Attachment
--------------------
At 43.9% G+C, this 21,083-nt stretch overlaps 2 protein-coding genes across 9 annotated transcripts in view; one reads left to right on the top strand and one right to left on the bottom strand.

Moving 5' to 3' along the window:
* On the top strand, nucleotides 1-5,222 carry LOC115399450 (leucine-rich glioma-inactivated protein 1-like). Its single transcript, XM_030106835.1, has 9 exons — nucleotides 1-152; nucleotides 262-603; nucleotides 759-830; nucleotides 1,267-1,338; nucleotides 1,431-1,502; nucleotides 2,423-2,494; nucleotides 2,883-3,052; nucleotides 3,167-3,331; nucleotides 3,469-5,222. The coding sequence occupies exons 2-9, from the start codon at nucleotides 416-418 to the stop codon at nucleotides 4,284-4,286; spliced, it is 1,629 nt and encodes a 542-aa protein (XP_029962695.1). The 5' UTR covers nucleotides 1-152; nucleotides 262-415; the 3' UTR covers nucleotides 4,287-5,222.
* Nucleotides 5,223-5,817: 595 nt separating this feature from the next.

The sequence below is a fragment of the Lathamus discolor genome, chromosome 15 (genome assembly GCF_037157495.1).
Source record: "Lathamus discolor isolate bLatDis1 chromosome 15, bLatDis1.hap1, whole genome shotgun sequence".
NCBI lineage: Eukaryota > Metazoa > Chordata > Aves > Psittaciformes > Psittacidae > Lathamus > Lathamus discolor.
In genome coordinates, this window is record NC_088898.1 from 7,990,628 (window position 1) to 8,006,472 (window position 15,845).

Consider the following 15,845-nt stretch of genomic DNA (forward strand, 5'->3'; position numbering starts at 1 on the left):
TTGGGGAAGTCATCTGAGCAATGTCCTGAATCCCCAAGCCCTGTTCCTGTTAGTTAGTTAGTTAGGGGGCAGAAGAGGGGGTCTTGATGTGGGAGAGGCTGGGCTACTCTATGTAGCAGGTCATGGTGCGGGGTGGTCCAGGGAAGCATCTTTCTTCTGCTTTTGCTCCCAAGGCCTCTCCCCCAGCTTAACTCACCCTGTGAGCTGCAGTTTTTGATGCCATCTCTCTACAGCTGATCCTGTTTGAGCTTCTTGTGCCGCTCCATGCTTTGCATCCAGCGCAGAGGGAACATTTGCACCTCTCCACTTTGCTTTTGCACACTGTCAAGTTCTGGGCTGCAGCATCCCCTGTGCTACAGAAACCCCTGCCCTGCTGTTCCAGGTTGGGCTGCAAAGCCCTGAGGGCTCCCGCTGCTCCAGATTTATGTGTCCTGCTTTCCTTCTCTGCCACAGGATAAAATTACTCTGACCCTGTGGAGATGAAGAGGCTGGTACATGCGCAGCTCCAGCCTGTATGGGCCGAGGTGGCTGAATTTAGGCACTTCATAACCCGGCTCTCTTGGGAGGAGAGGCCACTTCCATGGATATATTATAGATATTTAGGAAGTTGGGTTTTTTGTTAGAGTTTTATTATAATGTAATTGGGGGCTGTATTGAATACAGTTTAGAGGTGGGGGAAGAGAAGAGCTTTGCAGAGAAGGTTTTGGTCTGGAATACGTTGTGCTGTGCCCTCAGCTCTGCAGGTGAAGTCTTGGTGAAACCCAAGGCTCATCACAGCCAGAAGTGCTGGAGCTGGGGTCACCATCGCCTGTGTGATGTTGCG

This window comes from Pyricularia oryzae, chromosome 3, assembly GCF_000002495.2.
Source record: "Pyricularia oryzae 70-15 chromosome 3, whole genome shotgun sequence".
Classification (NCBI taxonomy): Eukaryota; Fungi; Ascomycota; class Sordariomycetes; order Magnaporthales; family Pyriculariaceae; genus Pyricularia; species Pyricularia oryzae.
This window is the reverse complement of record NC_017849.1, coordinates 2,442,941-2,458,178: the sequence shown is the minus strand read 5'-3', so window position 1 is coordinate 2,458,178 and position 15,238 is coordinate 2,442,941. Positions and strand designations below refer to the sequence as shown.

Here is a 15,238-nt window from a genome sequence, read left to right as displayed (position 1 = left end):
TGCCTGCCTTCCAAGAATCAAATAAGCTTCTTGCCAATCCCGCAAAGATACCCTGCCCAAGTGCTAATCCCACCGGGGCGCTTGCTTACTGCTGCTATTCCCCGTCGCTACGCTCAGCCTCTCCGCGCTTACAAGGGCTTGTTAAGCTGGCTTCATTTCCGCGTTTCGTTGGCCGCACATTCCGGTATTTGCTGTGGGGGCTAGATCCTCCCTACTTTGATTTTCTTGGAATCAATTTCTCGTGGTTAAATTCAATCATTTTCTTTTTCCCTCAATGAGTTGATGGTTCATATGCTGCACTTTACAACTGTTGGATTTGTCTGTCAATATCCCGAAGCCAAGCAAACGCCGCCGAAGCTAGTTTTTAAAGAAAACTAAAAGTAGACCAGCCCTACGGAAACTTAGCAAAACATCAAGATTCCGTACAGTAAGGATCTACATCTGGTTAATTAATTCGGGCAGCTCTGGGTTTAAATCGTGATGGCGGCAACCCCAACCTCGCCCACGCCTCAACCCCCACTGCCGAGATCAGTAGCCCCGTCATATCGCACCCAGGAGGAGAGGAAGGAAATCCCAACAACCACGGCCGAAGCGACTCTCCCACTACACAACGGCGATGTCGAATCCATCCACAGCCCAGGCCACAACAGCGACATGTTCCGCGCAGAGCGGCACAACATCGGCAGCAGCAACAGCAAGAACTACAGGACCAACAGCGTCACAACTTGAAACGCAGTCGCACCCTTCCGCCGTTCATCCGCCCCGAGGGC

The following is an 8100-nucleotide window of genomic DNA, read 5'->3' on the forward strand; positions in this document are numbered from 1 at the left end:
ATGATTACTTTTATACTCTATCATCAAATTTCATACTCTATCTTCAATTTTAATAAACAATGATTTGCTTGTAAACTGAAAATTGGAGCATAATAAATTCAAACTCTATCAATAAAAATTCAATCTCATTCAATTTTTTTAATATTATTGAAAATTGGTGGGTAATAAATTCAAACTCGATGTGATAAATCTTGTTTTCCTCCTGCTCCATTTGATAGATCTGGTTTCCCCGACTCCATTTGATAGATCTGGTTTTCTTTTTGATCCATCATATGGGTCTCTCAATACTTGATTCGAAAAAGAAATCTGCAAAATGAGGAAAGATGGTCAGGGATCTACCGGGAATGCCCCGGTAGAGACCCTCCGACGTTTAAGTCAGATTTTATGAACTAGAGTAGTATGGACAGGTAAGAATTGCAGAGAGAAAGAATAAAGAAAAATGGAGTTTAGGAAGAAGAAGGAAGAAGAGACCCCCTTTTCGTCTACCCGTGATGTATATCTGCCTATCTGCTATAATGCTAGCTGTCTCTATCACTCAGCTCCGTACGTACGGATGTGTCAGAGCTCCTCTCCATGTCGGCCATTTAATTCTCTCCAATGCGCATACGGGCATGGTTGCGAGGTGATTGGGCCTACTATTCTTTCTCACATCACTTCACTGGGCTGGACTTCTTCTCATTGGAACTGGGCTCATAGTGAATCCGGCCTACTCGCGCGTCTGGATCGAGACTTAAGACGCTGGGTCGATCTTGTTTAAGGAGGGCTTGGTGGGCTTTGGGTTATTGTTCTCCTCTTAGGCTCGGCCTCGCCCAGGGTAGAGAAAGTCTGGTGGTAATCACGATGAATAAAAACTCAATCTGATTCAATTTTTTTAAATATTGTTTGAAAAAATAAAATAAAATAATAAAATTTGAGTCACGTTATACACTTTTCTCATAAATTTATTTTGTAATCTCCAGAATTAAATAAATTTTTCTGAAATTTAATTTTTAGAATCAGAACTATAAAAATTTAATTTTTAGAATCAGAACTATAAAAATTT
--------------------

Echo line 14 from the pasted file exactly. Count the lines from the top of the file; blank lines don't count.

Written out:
This window is the reverse complement of record NC_017849.1, coordinates 2,442,941-2,458,178: the sequence shown is the minus strand read 5'-3', so window position 1 is coordinate 2,458,178 and position 15,238 is coordinate 2,442,941. Positions and strand designations below refer to the sequence as shown.